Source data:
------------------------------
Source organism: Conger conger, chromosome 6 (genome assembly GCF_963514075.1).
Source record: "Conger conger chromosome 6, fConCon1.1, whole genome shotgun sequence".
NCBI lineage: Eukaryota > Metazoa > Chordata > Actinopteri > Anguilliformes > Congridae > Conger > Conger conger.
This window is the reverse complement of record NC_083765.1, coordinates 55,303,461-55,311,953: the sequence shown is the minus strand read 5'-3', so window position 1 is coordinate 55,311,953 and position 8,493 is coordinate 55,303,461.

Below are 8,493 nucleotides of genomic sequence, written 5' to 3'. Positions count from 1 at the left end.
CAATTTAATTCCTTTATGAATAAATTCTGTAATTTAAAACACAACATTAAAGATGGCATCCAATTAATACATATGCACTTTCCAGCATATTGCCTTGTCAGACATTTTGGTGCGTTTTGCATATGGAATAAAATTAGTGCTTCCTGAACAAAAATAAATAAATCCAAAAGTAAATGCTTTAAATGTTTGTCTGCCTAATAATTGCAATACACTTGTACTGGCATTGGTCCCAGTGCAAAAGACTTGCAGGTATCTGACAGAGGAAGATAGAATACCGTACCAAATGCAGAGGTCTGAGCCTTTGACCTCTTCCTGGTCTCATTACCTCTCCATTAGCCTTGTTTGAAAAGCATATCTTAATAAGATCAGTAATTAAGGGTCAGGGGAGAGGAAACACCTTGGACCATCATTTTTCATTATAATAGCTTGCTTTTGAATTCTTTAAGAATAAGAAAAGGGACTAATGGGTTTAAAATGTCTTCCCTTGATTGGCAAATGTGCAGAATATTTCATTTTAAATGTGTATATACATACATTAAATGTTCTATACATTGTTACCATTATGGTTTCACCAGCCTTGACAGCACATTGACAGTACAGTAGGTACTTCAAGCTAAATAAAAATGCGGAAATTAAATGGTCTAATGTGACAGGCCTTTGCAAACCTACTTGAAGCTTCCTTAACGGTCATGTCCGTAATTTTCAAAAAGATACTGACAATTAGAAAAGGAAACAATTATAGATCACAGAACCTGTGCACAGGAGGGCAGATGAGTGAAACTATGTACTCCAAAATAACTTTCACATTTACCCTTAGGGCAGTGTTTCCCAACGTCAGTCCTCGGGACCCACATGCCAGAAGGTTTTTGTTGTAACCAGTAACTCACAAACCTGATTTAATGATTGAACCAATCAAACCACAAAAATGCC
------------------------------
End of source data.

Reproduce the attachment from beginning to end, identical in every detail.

Source organism: Conger conger, chromosome 6 (genome assembly GCF_963514075.1).
Source record: "Conger conger chromosome 6, fConCon1.1, whole genome shotgun sequence".
NCBI lineage: Eukaryota > Metazoa > Chordata > Actinopteri > Anguilliformes > Congridae > Conger > Conger conger.
This window is the reverse complement of record NC_083765.1, coordinates 55,303,461-55,311,953: the sequence shown is the minus strand read 5'-3', so window position 1 is coordinate 55,311,953 and position 8,493 is coordinate 55,303,461.

Below are 8,493 nucleotides of genomic sequence, written 5' to 3'. Positions count from 1 at the left end.
CAATTTAATTCCTTTATGAATAAATTCTGTAATTTAAAACACAACATTAAAGATGGCATCCAATTAATACATATGCACTTTCCAGCATATTGCCTTGTCAGACATTTTGGTGCGTTTTGCATATGGAATAAAATTAGTGCTTCCTGAACAAAAATAAATAAATCCAAAAGTAAATGCTTTAAATGTTTGTCTGCCTAATAATTGCAATACACTTGTACTGGCATTGGTCCCAGTGCAAAAGACTTGCAGGTATCTGACAGAGGAAGATAGAATACCGTACCAAATGCAGAGGTCTGAGCCTTTGACCTCTTCCTGGTCTCATTACCTCTCCATTAGCCTTGTTTGAAAAGCATATCTTAATAAGATCAGTAATTAAGGGTCAGGGGAGAGGAAACACCTTGGACCATCATTTTTCATTATAATAGCTTGCTTTTGAATTCTTTAAGAATAAGAAAAGGGACTAATGGGTTTAAAATGTCTTCCCTTGATTGGCAAATGTGCAGAATATTTCATTTTAAATGTGTATATACATACATTAAATGTTCTATACATTGTTACCATTATGGTTTCACCAGCCTTGACAGCACATTGACAGTACAGTAGGTACTTCAAGCTAAATAAAAATGCGGAAATTAAATGGTCTAATGTGACAGGCCTTTGCAAACCTACTTGAAGCTTCCTTAACGGTCATGTCCGTAATTTTCAAAAAGATACTGACAATTAGAAAAGGAAACAATTATAGATCACAGAACCTGTGCACAGGAGGGCAGATGAGTGAAACTATGTACTCCAAAATAACTTTCACATTTACCCTTAGGGCAGTGTTTCCCAACGTCAGTCCTCGGGACCCACATGCCAGAAGGTTTTTGTTGTAACCAGTAACTCACAAACCTGATTTAATGATTGAACCAATCAAACCACAAAAATGCC